Wednesday, January 16, 2013

Papers: Buoyant Magnetic Loops Generated by Global Convective Dynamo Action

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Find in the arXiv

  • Nelson, Nicholas J., Brown, Benjamin P., Brun, Allan Sacha, Miesch, Mark S., & Toomre, Juri, 2013, "Buoyant magnetic loops generated by global convective dynamo action", Solar Physics, 289, 441
This paper looks in greater detail at a large sample of buoyant loops from case S3 - a solar-like convective dynamo simulation. Below are three different views on a single buoyant loop - (a) looks south along the rotation axis, (b) looks radially inward, and (c) looks west along the axis of the loop.

Previous work has focused on small numbers of loops which were identified by visually inspecting 3D renderings of magnetic field line. Using an automated pattern recognition algorithm, I was able to locate 150+ buoyant loops in a systematic search of this simulation. The process is extremely data-intensive so I was only able to to a complete search for one magnetic activity cycle, however this provides enough loops to provide a statistical look at the properties of these loops. Here's a time-latitude map of the longitudinally-averaged magnetic field strength (red shows positive polarity, blue shows negative polarity) with wreaths of opposite polarity in each hemisphere. The southern wreath is clearly much stronger than the northern one. Over-laid are the times and latitudinal locations of each of the 138 buoyant magnetic loops located in this activity cycle, with red squares showing positive polarity loops and green diamonds showing negative polarity loops.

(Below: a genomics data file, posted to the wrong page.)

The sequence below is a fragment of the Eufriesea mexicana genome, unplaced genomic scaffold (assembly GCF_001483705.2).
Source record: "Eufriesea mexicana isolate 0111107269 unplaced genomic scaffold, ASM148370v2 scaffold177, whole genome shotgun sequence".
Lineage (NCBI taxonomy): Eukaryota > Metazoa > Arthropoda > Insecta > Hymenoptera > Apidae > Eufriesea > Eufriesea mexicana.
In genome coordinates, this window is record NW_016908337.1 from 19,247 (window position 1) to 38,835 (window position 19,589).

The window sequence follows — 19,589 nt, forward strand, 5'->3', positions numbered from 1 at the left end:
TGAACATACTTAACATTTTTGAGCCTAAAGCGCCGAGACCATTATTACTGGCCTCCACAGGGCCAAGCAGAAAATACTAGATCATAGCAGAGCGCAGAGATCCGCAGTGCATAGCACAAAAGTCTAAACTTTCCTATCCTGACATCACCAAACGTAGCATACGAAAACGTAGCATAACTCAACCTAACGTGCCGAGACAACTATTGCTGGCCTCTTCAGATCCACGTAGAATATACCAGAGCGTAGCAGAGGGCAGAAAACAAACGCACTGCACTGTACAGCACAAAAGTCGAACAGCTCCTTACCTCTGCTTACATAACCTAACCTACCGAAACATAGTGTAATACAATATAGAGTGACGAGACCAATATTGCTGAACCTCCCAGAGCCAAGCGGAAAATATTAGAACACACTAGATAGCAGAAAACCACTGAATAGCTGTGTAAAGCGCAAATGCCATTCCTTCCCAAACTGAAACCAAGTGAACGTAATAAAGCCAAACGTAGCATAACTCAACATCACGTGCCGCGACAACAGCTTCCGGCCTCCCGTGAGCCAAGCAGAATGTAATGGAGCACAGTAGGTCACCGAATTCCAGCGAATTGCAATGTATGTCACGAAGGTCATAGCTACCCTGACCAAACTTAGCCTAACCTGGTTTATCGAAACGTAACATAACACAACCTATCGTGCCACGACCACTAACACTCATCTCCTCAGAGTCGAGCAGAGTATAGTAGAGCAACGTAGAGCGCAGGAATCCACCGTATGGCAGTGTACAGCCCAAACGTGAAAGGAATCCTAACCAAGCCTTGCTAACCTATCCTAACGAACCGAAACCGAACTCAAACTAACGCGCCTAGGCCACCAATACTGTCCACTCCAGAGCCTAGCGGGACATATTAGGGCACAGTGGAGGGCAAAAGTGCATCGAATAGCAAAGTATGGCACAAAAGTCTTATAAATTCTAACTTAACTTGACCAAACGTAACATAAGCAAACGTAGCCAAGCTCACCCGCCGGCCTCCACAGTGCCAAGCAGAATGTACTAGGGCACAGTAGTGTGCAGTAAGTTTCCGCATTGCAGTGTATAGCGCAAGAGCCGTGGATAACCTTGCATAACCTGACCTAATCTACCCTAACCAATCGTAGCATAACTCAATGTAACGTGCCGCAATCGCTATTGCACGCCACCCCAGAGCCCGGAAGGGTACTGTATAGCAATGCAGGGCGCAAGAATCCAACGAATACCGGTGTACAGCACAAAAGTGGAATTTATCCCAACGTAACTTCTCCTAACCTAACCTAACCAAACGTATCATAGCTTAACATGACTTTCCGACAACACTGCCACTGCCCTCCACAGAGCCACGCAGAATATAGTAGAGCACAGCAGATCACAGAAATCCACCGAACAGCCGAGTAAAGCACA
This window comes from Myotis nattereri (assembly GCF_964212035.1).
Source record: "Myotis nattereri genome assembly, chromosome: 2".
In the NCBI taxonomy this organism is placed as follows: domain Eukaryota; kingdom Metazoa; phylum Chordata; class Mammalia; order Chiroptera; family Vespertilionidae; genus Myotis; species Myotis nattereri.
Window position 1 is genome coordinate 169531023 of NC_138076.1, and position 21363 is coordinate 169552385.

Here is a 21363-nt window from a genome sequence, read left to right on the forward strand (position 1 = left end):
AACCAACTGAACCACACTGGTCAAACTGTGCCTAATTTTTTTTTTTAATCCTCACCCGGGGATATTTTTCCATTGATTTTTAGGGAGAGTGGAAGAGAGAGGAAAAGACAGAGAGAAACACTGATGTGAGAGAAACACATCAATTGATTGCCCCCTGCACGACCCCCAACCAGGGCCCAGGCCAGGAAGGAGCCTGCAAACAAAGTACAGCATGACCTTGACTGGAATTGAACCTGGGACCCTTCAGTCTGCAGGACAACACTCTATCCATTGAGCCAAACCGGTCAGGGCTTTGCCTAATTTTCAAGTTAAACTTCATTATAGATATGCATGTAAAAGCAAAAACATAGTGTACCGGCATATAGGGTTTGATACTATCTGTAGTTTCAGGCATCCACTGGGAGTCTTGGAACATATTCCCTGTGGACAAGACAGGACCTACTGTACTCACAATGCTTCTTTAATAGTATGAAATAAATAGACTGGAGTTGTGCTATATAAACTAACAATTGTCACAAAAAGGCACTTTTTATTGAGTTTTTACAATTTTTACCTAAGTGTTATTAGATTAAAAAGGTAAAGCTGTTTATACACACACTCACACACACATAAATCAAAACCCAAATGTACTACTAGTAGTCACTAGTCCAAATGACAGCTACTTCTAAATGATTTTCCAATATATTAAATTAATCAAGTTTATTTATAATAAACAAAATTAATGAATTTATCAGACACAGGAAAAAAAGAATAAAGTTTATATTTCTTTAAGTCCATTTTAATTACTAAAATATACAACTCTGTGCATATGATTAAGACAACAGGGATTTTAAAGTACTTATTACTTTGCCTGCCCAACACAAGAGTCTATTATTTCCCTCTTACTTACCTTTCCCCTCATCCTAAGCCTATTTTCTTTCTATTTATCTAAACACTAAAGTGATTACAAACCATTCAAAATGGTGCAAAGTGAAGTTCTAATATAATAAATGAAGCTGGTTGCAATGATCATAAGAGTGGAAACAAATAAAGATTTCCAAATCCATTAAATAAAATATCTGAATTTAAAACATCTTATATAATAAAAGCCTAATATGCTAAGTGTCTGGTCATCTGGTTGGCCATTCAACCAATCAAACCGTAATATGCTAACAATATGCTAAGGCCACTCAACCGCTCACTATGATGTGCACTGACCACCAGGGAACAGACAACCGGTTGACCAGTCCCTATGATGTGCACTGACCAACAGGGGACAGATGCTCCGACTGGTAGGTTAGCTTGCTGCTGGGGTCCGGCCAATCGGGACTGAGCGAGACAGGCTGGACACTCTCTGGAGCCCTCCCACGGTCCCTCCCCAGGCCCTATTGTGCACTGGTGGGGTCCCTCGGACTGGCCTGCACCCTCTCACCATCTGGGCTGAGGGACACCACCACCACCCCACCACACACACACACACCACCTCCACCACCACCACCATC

With a large sample of loops, we can compare properties of our simulated loops with observed properties of solar active regions.  For example, we find that our loops show similar latitudinal tilts to those proscribed by Joy's Law. We can also compare the twist of the loops with previous simulations and observations. Previous simulations have indicated that loops must have a certain amount of negative (left-handed) twist or they will break apart and dissipate as they rise. Observations show a wide variety of levels of twist at the solar surface, but a preference for left-handed twists. Our simulations show a slight preference for negative twists, but a wide variety of levels of twist are seen.

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